Davy laughed. “Yes, I’m born and bred in Scoraig. But because people have moved here from different places, Scoraig now has its own accent.” He pulled off his boots. I bent and untied mine.
As soon as I walked into the living room, I felt a warmth. A familiarity. The aura of a self-built home is always palpable. A woman my age sat on the sofa.
“Welcome!” She smiled. Her eyes and skin were fresh. Something happens to people’s faces when their souls are in their bodies and their lives.
Oh what a happy day I spent on Scoraig! We gathered our lunch from the burgeoning vegetable garden. I gawped enviously at Davy’s wind turbine and towering battery bank. Finally we discussed the advantages of no road access, before eating the best food I’ve tasted in a long, long while.
“You know I’ve got about 10 or 15 people who’d like to hear about earthbag building.” Davy said as he collected up the plates.
“Really?” I was dumbfounded. I couldn’t even see that many crofts from the window, let alone people. But they were there. Hiding in the folds of the hills. As I soon found out.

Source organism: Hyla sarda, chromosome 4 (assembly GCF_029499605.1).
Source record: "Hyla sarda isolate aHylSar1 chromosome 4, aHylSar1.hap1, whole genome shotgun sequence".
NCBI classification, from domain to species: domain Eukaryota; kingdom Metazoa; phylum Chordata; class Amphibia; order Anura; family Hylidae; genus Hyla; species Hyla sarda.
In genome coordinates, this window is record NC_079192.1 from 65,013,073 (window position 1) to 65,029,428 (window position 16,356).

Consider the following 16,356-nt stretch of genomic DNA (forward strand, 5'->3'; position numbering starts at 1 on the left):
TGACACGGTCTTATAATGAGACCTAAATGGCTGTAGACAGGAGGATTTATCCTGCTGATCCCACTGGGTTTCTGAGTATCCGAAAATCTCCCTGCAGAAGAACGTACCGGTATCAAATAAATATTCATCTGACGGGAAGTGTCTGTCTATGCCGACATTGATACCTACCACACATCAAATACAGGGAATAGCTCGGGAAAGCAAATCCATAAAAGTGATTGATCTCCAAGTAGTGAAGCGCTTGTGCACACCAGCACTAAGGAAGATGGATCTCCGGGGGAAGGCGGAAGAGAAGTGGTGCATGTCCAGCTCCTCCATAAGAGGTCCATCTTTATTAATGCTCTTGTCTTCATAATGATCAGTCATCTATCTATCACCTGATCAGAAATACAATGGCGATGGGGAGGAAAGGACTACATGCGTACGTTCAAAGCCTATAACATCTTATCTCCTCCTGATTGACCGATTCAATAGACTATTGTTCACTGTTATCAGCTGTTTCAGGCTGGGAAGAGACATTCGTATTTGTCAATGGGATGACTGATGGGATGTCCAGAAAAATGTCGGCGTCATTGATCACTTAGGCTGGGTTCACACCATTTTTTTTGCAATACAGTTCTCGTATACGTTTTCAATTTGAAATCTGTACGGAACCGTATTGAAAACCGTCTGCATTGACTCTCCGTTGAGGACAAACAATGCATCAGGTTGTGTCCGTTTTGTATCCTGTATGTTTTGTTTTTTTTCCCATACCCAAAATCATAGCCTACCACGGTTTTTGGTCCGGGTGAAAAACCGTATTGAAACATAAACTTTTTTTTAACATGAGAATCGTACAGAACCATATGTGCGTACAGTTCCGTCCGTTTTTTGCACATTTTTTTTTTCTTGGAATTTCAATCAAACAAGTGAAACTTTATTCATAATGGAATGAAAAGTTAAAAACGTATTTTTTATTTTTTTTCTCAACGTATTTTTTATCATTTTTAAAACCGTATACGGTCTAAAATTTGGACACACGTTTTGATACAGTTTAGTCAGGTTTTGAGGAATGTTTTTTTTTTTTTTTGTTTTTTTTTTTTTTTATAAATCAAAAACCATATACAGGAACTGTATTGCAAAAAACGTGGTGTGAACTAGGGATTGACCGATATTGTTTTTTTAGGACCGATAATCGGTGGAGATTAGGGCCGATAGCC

Half an hour later we were sitting in the community centre with 20 Scoraigians; old and young, men and women, from all over the British isles, yet all choosing this remote off-grid world, a world modernity views as quackery and hardship. With the exception of communes, it was the first time in my life I’ve sat with so many people living a similar alternative life.
I was miles away from Mud Mountain in a completely different climate, on a completely different sea. And yet I felt at home.
It was almost ten pm when I threw my pack on my back and made for the door. But darkness was far away in Wester Ross. It was an ever-twilight dreamland. I wandered back along the craggy ridge, belly stuffed with home-grown food, mentally nourished, invigorated and alive. And I all but skipped the three miles back to my van.
It’s such a simple idea. A house. A family. A garden. A community. So unostentatious compared to the glitzy trappings of fast-track careers, bloated bank accounts, and great ego-propping acquisitions. So uncomplicated. And yet so fulfilling.